BOOKS: Do Fish Feel Pain?
From ANIMAL PEOPLE, September 2010:
(published October 5, 2010)
Do Fish Feel Pain?
by Victoria Braithwaite
Oxford University Press (198 Madison Ave.,
New York, NY 10016), 2010.
194 pages, hardcover. $29.95.
Victoria Braithwaite, a professor of fisheries biology at
Pennsylvania State University and a visting professor at the
University of Bergen, Norway, had no idea in 2003 that she was
about to make a discovery that would change her life, the direction
of her field, and the perception that much of humanity has of fish.
Braithwaite certainly did not foresee, as an animal researcher,
that she would open a whole new direction in animal advocacy. Even
three years later, when Braithwaite summarized her work in an op-ed
essay for the Los Angeles Times, she was surprised by the intensity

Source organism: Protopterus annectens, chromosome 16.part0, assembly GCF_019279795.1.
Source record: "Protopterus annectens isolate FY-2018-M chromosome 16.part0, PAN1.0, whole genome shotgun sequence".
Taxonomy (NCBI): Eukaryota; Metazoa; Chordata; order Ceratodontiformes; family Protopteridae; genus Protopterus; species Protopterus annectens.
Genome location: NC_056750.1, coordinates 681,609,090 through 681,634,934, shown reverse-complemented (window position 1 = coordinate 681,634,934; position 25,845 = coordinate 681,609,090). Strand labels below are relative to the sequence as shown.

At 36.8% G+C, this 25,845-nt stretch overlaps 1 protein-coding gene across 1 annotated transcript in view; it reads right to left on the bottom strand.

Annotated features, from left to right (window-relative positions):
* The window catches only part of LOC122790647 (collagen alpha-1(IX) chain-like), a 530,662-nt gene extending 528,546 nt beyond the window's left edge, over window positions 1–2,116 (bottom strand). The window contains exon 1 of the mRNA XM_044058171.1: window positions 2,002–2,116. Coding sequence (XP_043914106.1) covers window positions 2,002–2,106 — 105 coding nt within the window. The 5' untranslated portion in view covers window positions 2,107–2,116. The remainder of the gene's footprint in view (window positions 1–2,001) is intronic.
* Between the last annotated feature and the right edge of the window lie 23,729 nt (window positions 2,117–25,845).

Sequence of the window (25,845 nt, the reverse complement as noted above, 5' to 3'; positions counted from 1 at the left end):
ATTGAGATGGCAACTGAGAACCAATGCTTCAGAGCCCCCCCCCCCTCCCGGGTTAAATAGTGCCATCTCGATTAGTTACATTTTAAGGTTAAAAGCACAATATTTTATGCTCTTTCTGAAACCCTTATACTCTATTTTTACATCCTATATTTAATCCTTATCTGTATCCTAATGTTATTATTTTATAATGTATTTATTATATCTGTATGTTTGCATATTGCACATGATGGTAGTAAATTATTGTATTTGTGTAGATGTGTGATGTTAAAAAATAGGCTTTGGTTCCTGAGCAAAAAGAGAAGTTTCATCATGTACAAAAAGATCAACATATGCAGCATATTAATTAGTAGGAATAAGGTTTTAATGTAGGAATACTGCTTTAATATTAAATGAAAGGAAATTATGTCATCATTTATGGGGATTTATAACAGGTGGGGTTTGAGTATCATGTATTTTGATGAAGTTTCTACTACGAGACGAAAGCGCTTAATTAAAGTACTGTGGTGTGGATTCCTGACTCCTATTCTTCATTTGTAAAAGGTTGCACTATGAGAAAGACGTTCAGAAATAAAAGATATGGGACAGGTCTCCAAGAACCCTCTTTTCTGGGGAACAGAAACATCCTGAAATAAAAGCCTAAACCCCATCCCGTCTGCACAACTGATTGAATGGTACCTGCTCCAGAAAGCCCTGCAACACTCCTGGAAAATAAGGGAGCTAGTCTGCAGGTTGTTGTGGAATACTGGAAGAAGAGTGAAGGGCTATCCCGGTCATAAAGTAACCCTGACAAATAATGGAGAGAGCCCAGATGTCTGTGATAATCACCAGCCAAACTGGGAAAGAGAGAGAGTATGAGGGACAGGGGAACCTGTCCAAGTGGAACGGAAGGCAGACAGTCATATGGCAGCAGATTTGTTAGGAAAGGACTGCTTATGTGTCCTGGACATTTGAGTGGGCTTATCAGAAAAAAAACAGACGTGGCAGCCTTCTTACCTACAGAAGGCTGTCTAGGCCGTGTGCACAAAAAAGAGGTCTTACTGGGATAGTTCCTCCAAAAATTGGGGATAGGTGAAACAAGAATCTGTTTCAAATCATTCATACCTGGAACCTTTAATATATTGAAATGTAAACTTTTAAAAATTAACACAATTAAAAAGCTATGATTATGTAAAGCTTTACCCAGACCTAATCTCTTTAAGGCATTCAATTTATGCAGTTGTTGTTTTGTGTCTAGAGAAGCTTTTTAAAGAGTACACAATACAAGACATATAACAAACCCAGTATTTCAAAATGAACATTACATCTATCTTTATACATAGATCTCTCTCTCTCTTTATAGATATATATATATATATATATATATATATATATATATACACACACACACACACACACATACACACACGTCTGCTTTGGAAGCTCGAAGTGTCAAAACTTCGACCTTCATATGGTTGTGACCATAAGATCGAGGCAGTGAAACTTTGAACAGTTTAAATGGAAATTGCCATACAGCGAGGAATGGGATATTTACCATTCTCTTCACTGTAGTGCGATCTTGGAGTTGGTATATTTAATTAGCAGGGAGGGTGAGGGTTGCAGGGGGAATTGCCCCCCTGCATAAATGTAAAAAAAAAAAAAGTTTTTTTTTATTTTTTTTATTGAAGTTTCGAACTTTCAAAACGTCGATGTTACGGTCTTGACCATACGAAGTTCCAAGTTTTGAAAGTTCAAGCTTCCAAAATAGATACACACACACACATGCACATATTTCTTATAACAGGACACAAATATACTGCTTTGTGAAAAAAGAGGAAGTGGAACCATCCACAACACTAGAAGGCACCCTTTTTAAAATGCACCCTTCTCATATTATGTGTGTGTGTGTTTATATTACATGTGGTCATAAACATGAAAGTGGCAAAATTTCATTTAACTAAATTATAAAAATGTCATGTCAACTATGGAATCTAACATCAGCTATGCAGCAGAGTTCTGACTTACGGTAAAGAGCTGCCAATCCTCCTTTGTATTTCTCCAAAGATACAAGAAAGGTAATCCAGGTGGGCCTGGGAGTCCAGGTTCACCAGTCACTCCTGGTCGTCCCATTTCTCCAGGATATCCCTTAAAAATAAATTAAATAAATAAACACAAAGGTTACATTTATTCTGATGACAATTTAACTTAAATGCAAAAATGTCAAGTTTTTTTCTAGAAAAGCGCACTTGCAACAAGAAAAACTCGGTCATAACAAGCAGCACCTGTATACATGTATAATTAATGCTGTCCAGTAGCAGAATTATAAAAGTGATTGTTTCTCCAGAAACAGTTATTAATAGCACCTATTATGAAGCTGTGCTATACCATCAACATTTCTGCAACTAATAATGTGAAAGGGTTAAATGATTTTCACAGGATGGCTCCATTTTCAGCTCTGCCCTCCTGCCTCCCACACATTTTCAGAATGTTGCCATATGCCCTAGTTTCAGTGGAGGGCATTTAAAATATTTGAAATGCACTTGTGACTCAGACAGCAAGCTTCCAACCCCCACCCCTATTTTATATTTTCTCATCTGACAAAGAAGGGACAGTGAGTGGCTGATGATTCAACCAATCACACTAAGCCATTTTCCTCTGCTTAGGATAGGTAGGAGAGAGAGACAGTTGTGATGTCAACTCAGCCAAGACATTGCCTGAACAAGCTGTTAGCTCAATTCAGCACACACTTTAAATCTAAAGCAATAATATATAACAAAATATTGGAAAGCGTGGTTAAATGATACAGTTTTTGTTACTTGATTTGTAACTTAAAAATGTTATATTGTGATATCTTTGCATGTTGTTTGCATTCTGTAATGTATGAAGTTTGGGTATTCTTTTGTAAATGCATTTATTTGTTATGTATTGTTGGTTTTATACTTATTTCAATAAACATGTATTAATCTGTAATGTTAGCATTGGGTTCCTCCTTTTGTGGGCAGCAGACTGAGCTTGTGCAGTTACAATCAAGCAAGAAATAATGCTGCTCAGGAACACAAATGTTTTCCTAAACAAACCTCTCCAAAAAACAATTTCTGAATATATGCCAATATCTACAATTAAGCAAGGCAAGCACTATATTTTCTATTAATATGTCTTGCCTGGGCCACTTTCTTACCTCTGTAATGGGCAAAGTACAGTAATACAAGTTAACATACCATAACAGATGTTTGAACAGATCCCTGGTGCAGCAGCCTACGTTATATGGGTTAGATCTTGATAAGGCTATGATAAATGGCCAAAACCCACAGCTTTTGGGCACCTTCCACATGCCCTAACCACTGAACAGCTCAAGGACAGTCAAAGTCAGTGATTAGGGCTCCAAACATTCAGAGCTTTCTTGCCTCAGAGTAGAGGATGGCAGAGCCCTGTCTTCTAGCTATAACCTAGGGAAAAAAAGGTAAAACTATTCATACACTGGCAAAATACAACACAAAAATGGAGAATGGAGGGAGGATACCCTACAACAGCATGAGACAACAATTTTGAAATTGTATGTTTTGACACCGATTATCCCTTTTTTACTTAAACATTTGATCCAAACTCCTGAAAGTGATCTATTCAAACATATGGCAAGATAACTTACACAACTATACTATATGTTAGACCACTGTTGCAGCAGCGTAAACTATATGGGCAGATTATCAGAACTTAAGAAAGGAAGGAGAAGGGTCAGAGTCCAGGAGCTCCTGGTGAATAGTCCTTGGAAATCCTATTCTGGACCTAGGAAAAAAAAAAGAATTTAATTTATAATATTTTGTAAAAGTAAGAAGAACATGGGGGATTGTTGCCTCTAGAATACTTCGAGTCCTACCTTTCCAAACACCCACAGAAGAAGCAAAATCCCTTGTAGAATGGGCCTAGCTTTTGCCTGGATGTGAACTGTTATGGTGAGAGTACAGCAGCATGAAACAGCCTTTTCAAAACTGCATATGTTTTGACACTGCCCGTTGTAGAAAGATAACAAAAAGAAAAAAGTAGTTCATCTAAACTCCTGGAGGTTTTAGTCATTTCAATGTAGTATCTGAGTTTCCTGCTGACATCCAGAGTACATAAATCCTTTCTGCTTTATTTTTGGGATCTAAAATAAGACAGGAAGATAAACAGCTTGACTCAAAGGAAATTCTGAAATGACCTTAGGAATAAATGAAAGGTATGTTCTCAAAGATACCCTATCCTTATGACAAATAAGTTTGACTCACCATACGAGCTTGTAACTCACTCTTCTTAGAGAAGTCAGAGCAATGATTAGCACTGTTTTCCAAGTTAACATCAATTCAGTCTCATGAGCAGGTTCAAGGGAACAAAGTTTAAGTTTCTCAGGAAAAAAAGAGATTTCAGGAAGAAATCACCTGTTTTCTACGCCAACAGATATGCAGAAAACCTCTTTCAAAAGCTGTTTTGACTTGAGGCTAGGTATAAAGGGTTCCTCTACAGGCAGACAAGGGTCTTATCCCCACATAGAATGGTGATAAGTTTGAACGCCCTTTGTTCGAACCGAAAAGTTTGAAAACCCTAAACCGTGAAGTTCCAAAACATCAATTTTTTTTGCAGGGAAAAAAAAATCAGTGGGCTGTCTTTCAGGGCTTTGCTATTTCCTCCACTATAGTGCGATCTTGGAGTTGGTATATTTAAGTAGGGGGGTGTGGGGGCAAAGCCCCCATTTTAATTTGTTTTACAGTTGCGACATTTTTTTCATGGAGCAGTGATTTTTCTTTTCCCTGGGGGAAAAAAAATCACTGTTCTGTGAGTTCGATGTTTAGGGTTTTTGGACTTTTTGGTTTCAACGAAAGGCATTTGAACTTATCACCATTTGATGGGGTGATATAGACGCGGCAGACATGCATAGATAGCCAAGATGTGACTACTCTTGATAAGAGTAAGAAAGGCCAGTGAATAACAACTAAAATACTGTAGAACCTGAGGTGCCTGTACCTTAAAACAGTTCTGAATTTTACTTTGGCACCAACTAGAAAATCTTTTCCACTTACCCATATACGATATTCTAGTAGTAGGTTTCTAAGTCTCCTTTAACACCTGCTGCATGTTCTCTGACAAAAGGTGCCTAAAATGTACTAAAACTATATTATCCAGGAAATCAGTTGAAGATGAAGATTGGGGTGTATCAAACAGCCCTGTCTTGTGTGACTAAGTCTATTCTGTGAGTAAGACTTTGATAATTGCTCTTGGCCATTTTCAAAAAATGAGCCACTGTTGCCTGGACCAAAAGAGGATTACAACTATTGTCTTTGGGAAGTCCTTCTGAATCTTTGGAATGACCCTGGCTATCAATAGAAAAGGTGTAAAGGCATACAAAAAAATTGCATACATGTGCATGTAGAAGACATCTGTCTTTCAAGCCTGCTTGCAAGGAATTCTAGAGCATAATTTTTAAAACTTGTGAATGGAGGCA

of the response she drew from readers.
All Braithwaite set out to do was to better understand how
fish perceive their world. What she accomplished, however, was the
most convincing demonstration to that point that fish feel and
respond to pain. Though seemingly self-evident to anyone who ever
watched a hooked fish fight, or a netted fish try to flop back to
water, the idea that fish suffer as human food and playthings had
long been resisted by scientists, conservationists, and even some
animal advocates, who argued that fish should be used in
laboratories instead of mice because they purportedly feel less.
Braithwaite is uncomfortable with oversimplications of her
findings, but now argues that the sentience and suffering of fish
should be taken into account. Do Fish Feel Pain? summarizes both her
own work and the work of other scientists who increasingly argue that
fish belong within the circle of compassion.
PETA cited some of Braithwaite’s studies in persuading a
Sacramento restaurant to stop serving live shrimp in early September
2010. The Federation of Indian Animal Protection Organizations
paraphrased Braithwaite in persuading the destination resort company
Club Mahindra to stop promoting angling on their web site. This is
likely to be only the beginning of Braithwaite’s influence.